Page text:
• “Reactionary” transformation: Much of the digital transformation work that took place during the global pandemic has been more reactionary than strategic. These advances are often extremely beneficial in addressing emerging issues, but they are not necessarily part of a long-term plan, nor have they been implemented with internal controls in mind. Today, many of these reactionary transformation activities need to be reassessed from a control and risk perspective to determine how they fit into the organization’s long-term transformation plan and investment model.

These and other digital transformation accelerators often overlook, or conflict with, segregation of duties controls. More IT-specific controls related to change management, data security, availability, and other application development practices also tend to receive insufficient attention as more software developments develop. and technological deployments are carried out outside the IT function.

Consider, for example, how monolithic technology systems in a manufacturing facility were traditionally built on-site by the IT group in strict accordance with carefully crafted development processes and standards. Today, engineers and production workers at this manufacturing facility likely have access to nifty citizen development toolsets that allow them to quickly build and deploy their own custom applications.

Similar low-code or no-code offerings are available for operational teams in financial services and most other industries, as well as accounts payable and most other functional teams. These agile applications get live and / or to market faster, but often lack the necessary internal controls.

Your mission, if you choose to accept it

For several reasons, the governance of this speed / control balance is not only an adequacy but also a responsibility of the CFO.

First, CFOs play a key role in directing the development and execution of the organization’s strategy. While this does not make them the sole leader responsible for managing speed versus control, they are, at the very least, an important stakeholder in the process. And they are certainly responsible when speed versus control intersects with producing data that is ultimately included in financial reports.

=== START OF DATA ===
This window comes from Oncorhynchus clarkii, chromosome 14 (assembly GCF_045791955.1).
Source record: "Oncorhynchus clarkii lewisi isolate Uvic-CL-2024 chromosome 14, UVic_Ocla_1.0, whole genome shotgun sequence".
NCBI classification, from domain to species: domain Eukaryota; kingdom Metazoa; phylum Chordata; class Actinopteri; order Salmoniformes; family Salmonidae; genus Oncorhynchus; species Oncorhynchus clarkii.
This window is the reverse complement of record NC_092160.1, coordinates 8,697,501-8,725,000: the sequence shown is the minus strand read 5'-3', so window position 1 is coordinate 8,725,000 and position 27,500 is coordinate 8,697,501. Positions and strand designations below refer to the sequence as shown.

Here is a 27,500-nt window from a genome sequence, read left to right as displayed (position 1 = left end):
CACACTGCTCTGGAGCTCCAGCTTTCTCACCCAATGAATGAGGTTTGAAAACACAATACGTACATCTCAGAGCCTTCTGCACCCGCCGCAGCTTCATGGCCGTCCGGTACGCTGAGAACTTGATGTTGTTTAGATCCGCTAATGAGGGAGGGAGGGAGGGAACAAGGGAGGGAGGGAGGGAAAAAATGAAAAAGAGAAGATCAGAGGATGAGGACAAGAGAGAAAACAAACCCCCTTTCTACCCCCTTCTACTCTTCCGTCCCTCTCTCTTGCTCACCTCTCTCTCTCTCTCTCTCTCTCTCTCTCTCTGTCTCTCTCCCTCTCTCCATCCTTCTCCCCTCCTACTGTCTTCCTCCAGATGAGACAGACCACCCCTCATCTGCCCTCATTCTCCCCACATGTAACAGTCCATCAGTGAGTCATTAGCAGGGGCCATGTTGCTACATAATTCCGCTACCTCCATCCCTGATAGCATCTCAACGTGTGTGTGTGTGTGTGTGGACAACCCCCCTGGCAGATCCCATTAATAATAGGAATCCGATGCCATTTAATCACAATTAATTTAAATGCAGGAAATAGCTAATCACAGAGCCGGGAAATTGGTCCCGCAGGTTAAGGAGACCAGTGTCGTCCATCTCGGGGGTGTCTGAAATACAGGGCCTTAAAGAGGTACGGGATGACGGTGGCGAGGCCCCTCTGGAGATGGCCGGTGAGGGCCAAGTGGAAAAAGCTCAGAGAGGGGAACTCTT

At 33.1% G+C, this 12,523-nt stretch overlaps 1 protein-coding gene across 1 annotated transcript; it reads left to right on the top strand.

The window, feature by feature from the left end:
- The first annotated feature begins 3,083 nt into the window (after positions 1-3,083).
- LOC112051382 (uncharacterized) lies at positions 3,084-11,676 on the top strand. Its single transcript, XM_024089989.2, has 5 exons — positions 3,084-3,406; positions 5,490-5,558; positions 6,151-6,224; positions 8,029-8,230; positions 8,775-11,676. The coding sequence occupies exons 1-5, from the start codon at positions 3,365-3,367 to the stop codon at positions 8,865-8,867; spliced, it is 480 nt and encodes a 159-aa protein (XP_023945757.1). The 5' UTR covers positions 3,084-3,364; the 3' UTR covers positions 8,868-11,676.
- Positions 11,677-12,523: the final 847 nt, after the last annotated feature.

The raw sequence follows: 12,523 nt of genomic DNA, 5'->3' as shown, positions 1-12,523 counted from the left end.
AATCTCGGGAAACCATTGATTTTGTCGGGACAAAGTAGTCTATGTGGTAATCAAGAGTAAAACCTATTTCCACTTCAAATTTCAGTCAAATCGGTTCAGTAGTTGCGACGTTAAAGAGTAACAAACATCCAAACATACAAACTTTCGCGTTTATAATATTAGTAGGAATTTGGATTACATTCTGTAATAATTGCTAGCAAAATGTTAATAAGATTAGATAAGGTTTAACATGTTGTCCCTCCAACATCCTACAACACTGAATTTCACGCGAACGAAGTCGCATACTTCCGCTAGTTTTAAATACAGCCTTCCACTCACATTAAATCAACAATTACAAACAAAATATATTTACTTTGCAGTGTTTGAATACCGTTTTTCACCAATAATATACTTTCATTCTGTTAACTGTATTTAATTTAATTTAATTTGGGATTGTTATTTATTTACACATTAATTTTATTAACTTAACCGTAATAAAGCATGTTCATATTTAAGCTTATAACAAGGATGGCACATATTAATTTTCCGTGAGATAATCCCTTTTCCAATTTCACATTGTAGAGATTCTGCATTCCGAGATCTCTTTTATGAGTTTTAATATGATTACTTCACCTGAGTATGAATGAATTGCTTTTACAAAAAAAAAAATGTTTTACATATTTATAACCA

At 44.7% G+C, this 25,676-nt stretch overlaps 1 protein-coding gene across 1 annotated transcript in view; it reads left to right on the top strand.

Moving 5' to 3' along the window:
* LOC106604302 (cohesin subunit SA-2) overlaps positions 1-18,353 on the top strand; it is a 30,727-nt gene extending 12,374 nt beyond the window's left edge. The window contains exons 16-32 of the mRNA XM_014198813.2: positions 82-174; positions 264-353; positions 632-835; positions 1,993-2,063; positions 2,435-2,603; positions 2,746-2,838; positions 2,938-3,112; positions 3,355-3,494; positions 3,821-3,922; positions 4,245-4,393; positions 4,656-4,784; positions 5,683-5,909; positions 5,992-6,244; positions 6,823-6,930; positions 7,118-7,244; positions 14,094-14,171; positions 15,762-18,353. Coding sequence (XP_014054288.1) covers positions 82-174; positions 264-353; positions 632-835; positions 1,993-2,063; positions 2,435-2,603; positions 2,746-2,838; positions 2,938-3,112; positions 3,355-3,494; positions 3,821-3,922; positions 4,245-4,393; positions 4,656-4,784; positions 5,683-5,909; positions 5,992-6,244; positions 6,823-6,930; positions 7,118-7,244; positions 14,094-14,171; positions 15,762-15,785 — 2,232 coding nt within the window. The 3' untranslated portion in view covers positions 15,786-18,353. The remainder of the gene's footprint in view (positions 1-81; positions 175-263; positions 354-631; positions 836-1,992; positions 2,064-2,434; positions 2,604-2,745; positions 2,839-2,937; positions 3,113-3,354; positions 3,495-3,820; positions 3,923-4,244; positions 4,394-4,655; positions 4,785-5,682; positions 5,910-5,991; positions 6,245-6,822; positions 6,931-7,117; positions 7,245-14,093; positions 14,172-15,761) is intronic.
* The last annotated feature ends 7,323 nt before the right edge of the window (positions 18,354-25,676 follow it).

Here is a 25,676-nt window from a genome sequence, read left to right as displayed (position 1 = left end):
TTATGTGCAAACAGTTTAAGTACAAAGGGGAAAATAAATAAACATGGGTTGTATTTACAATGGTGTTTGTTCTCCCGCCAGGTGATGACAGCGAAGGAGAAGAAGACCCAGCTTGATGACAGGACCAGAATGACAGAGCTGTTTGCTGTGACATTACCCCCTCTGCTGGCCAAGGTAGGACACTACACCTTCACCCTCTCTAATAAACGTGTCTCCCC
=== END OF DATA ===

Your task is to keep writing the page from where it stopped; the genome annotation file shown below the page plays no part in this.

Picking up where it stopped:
Second, CFOs are responsible for allocating company capital, whether it’s investing in people, products, or technology. As I noted earlier, CFOs assess which investments in talent and skills are most likely to keep the business running at the right size and in the right way, to best cope with disruption and current and future opportunities. Financial executives fulfill a similar role when it comes to technology and digital investments. Part of ensuring that these investments keep the business running smoothly is finding the right balance between speed and control.

Third, CFOs are uniquely positioned to determine how the speed / control balance in digital transformation aligns with another related balance that needs to be struck between the front office and the back office. Today, digital transformation activities often occur in a quiet way, in the external areas of the business and in the functional areas that support operations, which are the domain of the CFO.

In recent years, the front office has acted with increasing independence in the development and implementation of digital advancements. This helps the organization to overtake (or catch up with) its competitors in a way that would not be possible if they expected their back office partners to develop and deliver similar capabilities. But acting quickly without the right controls in place – or even a recognition of controls that should be in place but are not – can lead to significant outages, like those in supply chains and customer service that have become widespread. over the past 12 years. months or more.

The risk and control mindset of CFOs, combined with their involvement in the development and execution of organizational strategy, makes them ideally suited to ensure that digital transformations in offices and back- offices are better aligned. By embracing balance speed / control management, financial executives can ensure their businesses grow quickly and wisely.